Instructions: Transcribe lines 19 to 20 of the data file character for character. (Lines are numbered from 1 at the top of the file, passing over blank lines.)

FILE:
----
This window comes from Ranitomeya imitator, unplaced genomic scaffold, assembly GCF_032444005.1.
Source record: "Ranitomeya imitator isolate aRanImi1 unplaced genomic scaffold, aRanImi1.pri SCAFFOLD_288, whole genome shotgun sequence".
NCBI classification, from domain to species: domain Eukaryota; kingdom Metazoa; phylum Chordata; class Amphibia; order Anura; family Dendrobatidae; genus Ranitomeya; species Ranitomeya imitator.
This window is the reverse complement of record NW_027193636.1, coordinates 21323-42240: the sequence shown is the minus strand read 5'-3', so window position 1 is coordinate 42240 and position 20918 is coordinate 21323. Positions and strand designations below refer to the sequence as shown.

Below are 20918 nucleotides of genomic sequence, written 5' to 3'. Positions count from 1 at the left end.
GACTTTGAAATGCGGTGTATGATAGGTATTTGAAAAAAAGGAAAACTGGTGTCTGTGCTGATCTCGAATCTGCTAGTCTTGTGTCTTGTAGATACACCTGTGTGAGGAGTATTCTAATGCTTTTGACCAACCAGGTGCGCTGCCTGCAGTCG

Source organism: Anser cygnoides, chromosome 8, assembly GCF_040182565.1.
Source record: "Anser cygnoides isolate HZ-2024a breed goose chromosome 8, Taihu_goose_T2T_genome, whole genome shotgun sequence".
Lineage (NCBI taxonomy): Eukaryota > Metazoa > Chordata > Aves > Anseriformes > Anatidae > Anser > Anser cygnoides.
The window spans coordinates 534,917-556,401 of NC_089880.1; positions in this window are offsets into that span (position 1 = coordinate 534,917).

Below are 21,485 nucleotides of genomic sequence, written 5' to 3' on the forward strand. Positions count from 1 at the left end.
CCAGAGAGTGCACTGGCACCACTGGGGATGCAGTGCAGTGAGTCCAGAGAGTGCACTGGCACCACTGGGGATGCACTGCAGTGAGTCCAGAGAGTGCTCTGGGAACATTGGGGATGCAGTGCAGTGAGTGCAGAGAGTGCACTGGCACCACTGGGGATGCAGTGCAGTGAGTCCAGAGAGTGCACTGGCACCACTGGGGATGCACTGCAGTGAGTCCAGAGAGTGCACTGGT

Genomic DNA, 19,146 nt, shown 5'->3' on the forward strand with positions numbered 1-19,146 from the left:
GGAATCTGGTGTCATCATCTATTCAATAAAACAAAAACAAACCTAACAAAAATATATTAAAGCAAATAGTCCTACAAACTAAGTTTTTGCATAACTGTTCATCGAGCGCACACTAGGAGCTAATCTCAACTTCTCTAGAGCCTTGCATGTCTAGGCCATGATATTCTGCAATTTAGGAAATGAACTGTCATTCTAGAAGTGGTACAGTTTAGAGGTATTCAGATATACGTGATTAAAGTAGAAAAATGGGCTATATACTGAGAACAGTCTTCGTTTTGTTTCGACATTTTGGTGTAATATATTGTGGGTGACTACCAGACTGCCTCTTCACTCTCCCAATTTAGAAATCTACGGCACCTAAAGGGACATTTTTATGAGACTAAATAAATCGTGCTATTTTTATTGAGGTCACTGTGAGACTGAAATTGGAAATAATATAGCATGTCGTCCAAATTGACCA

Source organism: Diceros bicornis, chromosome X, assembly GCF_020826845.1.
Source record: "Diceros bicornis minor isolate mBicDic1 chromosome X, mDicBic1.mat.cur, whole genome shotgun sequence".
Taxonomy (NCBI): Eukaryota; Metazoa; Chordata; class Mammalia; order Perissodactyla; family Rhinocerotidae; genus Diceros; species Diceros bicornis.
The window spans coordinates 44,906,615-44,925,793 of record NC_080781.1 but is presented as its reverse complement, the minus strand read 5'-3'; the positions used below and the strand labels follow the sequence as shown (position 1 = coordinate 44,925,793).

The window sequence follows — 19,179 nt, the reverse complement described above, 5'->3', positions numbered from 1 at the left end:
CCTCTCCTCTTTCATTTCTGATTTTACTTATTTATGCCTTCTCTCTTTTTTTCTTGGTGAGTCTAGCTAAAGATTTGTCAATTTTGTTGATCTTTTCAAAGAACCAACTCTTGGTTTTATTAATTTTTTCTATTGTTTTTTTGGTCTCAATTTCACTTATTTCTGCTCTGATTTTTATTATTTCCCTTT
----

The window sequence follows — 19,179 nt, the reverse complement described above, 5'->3', positions numbered from 1 at the left end:
CCTCTCCTCTTTCATTTCTGATTTTACTTATTTATGCCTTCTCTCTTTTTTTCTTGGTGAGTCTAGCTAAAGATTTGTCAATTTTGTTGATCTTTTCAAAGAACCAACTCTTGGTTTTATTAATTTTTTCTATTGTTTTTTTGGTCTCAATTTCACTTATTTCTGCTCTGATTTTTATTATTTCCCTTT